speak up on literary topics. “I’ve been telling them they should talk about these books the same way they talk about the Super Bowl,” Betts says. The organizati­ons have also planned events open to the general prison population, such as author talks and workshops.

With an eye toward making the Inside Literary Prize an annual affair, Freedom Reads has already ordered the 2023 National Book Award finalist titles it will need to deliver to create a 2025 shortlist. But programmin­g in prisons is almost never simple, and the prize’s future beyond June is still full of question marks. Natalie Green, the National Book Foundation’s director of programs and partnershi­ps, refers to this as a “pilot” year; Betts calls it “a work-inprogress.” Even plans for how the winner will be feted—such as via a ceremony or celebratio­n—remain hazy.

Still, the goal of making the Inside Prize an annual award is an important one for Betts, who says it represents a chance to use the medium of high culture to spread awareness about and humanize a population that so many discount and ignore. “What does it mean to make prison a part of the fabric of American literary life?” he says. “If you make it a part of the fabric, you end up having to think about what prison is and means.”

That’s not to say that participat­ing in the prize deliberati­ons won’t be powerful or useful to the judges themselves. Being invited “to choose an award is important for saying you’re part of the community, part of society,” Betts says. “So much about being incarcerat­ed says you’re not.”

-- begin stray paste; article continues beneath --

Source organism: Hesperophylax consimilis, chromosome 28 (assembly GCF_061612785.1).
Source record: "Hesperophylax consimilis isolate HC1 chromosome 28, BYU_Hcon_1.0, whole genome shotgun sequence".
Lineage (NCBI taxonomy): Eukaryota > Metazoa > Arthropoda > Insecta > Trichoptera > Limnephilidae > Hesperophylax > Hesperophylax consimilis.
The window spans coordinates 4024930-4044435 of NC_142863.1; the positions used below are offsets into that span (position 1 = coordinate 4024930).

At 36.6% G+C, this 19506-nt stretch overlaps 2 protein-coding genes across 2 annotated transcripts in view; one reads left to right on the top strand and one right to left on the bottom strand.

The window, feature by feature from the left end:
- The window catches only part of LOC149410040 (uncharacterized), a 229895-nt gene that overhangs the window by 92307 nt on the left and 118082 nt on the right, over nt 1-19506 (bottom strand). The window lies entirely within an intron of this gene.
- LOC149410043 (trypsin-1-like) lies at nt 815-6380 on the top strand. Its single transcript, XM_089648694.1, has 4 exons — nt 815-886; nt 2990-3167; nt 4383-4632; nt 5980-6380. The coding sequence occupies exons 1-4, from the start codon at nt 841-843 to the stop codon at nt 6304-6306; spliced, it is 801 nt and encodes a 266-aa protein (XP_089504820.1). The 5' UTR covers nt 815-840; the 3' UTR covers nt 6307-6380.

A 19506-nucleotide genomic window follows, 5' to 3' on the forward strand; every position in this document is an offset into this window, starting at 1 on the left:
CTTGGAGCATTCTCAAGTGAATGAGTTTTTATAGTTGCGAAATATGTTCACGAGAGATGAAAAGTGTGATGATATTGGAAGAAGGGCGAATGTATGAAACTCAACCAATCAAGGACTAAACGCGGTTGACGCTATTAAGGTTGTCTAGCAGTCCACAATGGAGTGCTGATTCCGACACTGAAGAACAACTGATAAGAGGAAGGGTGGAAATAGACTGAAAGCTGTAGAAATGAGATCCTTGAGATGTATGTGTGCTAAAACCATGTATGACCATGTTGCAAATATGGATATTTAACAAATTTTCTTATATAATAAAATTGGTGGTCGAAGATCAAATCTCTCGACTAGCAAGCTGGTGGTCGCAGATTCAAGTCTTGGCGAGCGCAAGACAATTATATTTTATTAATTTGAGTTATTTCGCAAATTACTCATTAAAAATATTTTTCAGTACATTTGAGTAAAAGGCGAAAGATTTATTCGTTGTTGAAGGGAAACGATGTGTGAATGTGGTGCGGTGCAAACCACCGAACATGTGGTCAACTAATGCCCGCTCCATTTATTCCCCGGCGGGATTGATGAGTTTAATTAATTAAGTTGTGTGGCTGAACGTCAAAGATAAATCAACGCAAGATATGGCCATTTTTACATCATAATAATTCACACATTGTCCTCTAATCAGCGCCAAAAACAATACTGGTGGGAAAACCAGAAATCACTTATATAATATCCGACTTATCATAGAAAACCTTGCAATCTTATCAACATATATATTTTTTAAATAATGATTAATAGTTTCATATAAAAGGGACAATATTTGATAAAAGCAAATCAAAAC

Like Betts, Bobby Bostic found a love of reading in solitary confinemen­t. Bostic was serving a 241-year prison sentence in Missouri, for armed robbery; the experience sparked a relationsh­ip with books that changed his life. “Reading opens up a whole different world to you,” says Bostic, who was released on parole in November 2022 and has since selfpublis­hed multiple books and worked with outlets such as the Marshall Project. The existence of an award like the Inside Literary Prize feels like a “miracle,” he says—one that he predicts will provide its judges essential hope and motivation.

Betts has not forgotten how important that hope can be. Although in the years since receiving parole he has helped judge a number of mainstream literary awards, it wasn’t so long ago that he was in a cell alone, discoverin­g firsthand the power of a good book. When a title wins the Inside Literary Prize, that will be a message from its judges: that it “helped them get through another night when they thought nothing else would,” he says. He would rather win that over a National Book Award any day. –ALISSA GREENBERG

 ?? ?? The four titles above will be read by three hundred incarcerat­ed readers at a dozen prisons in six states, and one will be awarded the inaugural Inside Literary Prize in June.
The four titles above will be read by three hundred incarcerat­ed readers at a dozen prisons in six states, and one will be awarded the inaugural Inside Literary Prize in June.